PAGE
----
Advanced ADSL

A while back, I devoted an article to basic ADSL trouble­shooting, what to do if you couldn't connect, and how to possibly rectify that problem. Now I'm returning to that subject, but going a stage further. This time around, I'll be looking at more subtle ADSL problems, specifically those to do with your phone line.

I have to be honest, this month's column was actually prompted by a customer of mine, called James. He had a PCI ADSL modem and the resulting Internet connection was shared between two Windows 2000 PCs - courtesy of good old Internet connection sharing and a crossover cable. He also had a notebook, but it was a fiddle to hook this up to the shared Internet connection as there was no hub. My solution to his needs was the installation of a wireless ADSL router plus a wireless card for the notebook. I chose the venerable Netgear DG834G, a 54G wireless router I'm very familiar with; one that works well with remote access tasks.

Ups and downs

The installation went well, but after a couple of weeks James phoned me to report an intermittent Internet connection - could I come down and investigate? Well, I could certainly do some of the initial diagnosis remotely.

Firstly, the DG834G incorporates a decent set of diagnostic tools which I used to analyse the problem. Not all routers have these features - my old DG814 doesn't, for example - but most modern models do. Secondly, I had deliberately set up remote management of the router before I left, a task made much simpler by James having a static IP address.

Logging in to his Netgear router revealed that, yes indeed, James' Netgear router was rapidly connecting and disconnecting from the Internet. In fact, his Internet connection was going up and down like a yo-yo. Little wonder he was having trouble Web surfing and sending e-mails. I confirmed this fact by simply looking at the log feature on the DG834G.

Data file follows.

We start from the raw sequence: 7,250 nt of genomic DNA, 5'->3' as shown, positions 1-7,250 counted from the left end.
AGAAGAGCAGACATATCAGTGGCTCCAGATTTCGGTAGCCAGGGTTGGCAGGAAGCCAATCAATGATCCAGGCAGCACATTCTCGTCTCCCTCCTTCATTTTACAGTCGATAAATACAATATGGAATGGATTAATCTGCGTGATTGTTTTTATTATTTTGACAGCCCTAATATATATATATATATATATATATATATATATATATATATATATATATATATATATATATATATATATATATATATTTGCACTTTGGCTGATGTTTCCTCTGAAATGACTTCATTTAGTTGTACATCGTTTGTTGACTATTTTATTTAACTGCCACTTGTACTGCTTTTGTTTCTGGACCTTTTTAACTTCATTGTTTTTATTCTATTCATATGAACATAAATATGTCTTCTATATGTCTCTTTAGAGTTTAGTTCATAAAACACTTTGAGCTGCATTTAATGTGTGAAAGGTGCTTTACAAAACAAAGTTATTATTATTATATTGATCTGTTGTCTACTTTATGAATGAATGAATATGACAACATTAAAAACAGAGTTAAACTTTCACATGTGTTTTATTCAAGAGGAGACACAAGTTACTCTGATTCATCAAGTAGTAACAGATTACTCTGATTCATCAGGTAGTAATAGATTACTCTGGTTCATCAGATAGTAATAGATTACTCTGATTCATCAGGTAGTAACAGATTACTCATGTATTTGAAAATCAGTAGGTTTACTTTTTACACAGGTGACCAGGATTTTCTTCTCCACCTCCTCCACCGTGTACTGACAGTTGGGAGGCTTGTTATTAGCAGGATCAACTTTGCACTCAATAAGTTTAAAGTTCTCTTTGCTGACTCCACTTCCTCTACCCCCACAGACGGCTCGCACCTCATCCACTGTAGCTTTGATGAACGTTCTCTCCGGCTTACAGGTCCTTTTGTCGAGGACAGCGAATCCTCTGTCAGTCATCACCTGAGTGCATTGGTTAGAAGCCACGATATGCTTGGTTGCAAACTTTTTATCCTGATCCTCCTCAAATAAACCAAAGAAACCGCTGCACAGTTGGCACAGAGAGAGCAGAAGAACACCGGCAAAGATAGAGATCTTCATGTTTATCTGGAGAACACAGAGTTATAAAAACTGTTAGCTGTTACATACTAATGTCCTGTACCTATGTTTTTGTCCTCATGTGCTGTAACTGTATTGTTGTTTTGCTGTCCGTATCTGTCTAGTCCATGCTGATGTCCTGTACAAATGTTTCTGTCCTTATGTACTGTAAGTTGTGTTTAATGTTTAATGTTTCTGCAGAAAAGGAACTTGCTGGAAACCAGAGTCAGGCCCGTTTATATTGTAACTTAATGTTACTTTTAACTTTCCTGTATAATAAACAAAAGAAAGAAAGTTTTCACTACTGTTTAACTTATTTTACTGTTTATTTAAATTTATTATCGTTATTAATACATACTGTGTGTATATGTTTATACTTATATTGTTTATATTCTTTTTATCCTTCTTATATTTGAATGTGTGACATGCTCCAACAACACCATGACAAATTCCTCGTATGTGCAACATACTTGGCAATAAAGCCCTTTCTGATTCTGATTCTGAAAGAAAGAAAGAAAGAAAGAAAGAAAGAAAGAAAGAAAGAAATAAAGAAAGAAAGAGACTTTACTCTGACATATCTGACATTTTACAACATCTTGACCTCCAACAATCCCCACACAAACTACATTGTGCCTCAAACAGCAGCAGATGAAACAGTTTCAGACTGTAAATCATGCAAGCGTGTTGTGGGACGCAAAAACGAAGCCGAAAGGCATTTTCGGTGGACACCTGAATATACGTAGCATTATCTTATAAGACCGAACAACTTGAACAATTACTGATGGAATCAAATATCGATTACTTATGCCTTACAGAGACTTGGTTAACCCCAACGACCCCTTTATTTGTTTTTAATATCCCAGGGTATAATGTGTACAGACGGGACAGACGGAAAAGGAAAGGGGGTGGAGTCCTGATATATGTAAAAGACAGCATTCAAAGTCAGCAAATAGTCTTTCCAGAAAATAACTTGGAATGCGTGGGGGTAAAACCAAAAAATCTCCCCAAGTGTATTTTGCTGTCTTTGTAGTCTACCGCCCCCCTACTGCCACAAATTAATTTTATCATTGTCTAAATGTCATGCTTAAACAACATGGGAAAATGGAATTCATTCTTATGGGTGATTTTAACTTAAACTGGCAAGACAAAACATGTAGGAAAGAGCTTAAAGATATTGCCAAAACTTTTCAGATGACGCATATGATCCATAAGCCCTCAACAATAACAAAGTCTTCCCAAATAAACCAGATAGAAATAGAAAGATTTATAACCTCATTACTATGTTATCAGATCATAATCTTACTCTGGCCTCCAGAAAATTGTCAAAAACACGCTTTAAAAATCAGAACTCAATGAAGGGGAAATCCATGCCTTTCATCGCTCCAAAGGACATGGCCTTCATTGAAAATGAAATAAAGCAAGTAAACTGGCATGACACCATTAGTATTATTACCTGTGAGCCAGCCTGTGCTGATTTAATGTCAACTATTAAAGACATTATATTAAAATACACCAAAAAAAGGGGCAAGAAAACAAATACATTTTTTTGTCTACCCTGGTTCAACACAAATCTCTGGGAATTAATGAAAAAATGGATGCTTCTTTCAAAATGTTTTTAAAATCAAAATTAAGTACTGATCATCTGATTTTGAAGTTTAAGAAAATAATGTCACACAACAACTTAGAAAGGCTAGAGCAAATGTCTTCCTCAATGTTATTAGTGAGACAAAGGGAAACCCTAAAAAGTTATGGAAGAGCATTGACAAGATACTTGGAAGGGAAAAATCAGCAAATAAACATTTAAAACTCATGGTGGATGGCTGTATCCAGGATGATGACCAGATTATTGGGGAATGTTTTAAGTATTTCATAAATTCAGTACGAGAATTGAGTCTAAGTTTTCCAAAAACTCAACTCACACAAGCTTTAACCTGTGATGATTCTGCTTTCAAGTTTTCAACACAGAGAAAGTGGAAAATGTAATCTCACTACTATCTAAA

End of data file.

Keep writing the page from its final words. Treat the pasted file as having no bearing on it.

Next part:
If you look at Figure 1, you can see that, often in the space of just a few seconds, the LCP (Link Control Protocol) is establishing a connection only to be disconnected a few seconds later. A word of explanation here: ADSL in Australia uses the PPP (Point-to-Point Protocol). The LCP is used to establish, configure and test data-link Internet connections. It checks the telephone connection to see whether it is good enough to sustain data transmission at the intended rate.

Once the LCP packet accepts the link, network traffic can flow; if the LCP packet determines the link isn't up to it, the link is terminated. Which is clearly what has been happening here, but with alarming regularity.

Luckily for me the DG834G also has the capacity to measure line quality. A quick gander at his readings revealed a serious problem with the phone line. I have the same DG834G - see the Connection Statistics page of my Netgear router (see Figure 2).

Pay close attention to the Down­-stream Line Attenuation and Noise Margin figures - on my own ADSL line I'm losing 27dB of signal and the signal itself is 20dB above the noise floor. While these measurements won't be super-precise, they're accurate enough for our purposes. Note that different routers may have different names for these two values - the Draytek Vigor 2600w calls Noise Margin the SNR (signal-to-noise ratio) Margin and the Line Attenuation, Loop Attenuation. Check through your router's documentation for more info on this (see Figure 3).

Now look at the same Web page on James' router (Figure 4). Here you can see he has much worse figures - he's losing 52dB (a lot of signal) and his signal is a mere 6dB above the background noise.

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Roger Gann

PC Advisor (UK)
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